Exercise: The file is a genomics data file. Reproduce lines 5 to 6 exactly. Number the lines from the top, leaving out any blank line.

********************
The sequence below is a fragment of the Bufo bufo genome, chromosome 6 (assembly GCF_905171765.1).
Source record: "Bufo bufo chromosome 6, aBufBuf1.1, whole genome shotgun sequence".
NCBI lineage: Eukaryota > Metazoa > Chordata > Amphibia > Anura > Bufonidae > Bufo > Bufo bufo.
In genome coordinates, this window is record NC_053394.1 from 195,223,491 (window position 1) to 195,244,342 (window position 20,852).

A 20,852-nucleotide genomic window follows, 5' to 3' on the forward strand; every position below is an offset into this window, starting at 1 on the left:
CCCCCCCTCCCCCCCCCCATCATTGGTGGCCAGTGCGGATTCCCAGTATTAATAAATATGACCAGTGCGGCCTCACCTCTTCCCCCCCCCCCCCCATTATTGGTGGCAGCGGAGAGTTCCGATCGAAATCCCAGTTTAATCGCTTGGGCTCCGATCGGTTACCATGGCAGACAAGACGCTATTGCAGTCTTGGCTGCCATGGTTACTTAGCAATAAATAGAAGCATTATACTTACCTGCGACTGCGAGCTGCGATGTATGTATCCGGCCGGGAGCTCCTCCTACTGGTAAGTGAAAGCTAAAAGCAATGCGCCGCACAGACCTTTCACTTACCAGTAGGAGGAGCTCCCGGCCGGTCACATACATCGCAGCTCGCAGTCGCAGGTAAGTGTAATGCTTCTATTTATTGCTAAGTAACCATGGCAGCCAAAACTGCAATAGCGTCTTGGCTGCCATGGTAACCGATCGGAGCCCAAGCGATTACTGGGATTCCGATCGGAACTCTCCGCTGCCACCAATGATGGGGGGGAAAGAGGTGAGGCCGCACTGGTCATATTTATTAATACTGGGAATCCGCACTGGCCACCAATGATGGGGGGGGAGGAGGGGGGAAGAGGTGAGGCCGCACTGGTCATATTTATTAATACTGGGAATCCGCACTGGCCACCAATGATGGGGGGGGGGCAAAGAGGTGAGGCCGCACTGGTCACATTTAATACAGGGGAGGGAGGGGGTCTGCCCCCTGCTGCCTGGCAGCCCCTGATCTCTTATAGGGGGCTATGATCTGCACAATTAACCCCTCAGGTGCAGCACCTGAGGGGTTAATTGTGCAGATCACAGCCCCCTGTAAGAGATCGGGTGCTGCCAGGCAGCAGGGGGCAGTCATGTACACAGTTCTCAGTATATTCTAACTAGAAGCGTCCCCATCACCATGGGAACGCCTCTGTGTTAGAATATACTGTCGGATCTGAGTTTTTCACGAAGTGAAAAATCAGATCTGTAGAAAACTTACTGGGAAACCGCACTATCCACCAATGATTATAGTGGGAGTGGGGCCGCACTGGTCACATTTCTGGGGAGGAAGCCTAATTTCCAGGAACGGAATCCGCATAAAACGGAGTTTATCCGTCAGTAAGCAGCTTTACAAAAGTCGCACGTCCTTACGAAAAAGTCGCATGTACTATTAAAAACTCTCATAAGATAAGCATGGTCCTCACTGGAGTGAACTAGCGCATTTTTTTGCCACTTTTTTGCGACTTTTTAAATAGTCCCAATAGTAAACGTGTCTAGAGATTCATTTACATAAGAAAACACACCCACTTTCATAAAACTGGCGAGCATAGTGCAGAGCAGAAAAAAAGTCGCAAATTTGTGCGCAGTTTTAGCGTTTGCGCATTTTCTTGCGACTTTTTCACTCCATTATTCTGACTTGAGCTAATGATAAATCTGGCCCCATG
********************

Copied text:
A 20,852-nucleotide genomic window follows, 5' to 3' on the forward strand; every position below is an offset into this window, starting at 1 on the left:
CCCCCCCTCCCCCCCCCCATCATTGGTGGCCAGTGCGGATTCCCAGTATTAATAAATATGACCAGTGCGGCCTCACCTCTTCCCCCCCCCCCCCCATTATTGGTGGCAGCGGAGAGTTCCGATCGAAATCCCAGTTTAATCGCTTGGGCTCCGATCGGTTACCATGGCAGACAAGACGCTATTGCAGTCTTGGCTGCCATGGTTACTTAGCAATAAATAGAAGCATTATACTTACCTGCGACTGCGAGCTGCGATGTATGTATCCGGCCGGGAGCTCCTCCTACTGGTAAGTGAAAGCTAAAAGCAATGCGCCGCACAGACCTTTCACTTACCAGTAGGAGGAGCTCCCGGCCGGTCACATACATCGCAGCTCGCAGTCGCAGGTAAGTGTAATGCTTCTATTTATTGCTAAGTAACCATGGCAGCCAAAACTGCAATAGCGTCTTGGCTGCCATGGTAACCGATCGGAGCCCAAGCGATTACTGGGATTCCGATCGGAACTCTCCGCTGCCACCAATGATGGGGGGGAAAGAGGTGAGGCCGCACTGGTCATATTTATTAATACTGGGAATCCGCACTGGCCACCAATGATGGGGGGGGAGGAGGGGGGAAGAGGTGAGGCCGCACTGGTCATATTTATTAATACTGGGAATCCGCACTGGCCACCAATGATGGGGGGGGGGCAAAGAGGTGAGGCCGCACTGGTCACATTTAATACAGGGGAGGGAGGGGGTCTGCCCCCTGCTGCCTGGCAGCCCCTGATCTCTTATAGGGGGCTATGATCTGCACAATTAACCCCTCAGGTGCAGCACCTGAGGGGTTAATTGTGCAGATCACAGCCCCCTGTAAGAGATCGGGTGCTGCCAGGCAGCAGGGGGCAGTCATGTACACAGTTCTCAGTATATTCTAACTAGAAGCGTCCCCATCACCATGGGAACGCCTCTGTGTTAGAATATACTGTCGGATCTGAGTTTTTCACGAAGTGAAAAATCAGATCTGTAGAAAACTTACTGGGAAACCGCACTATCCACCAATGATTATAGTGGGAGTGGGGCCGCACTGGTCACATTTCTGGGGAGGAAGCCTAATTTCCAGGAACGGAATCCGCATAAAACGGAGTTTATCCGTCAGTAAGCAGCTTTACAAAAGTCGCACGTCCTTACGAAAAAGTCGCATGTACTATTAAAAACTCTCATAAGATAAGCATGGTCCTCACTGGAGTGAACTAGCGCATTTTTTTGCCACTTTTTTGCGACTTTTTAAATAGTCCCAATAGTAAACGTGTCTAGAGATTCATTTACATAAGAAAACACACCCACTTTCATAAAACTGGCGAGCATAGTGCAGAGCAGAAAAAAAGTCGCAAATTTGTGCGCAGTTTTAGCGTTTGCGCATTTTCTTGCGACTTTTTCACTCCATTATTCTGACTTGAGCTAATGATAAATCTGGCCCCATG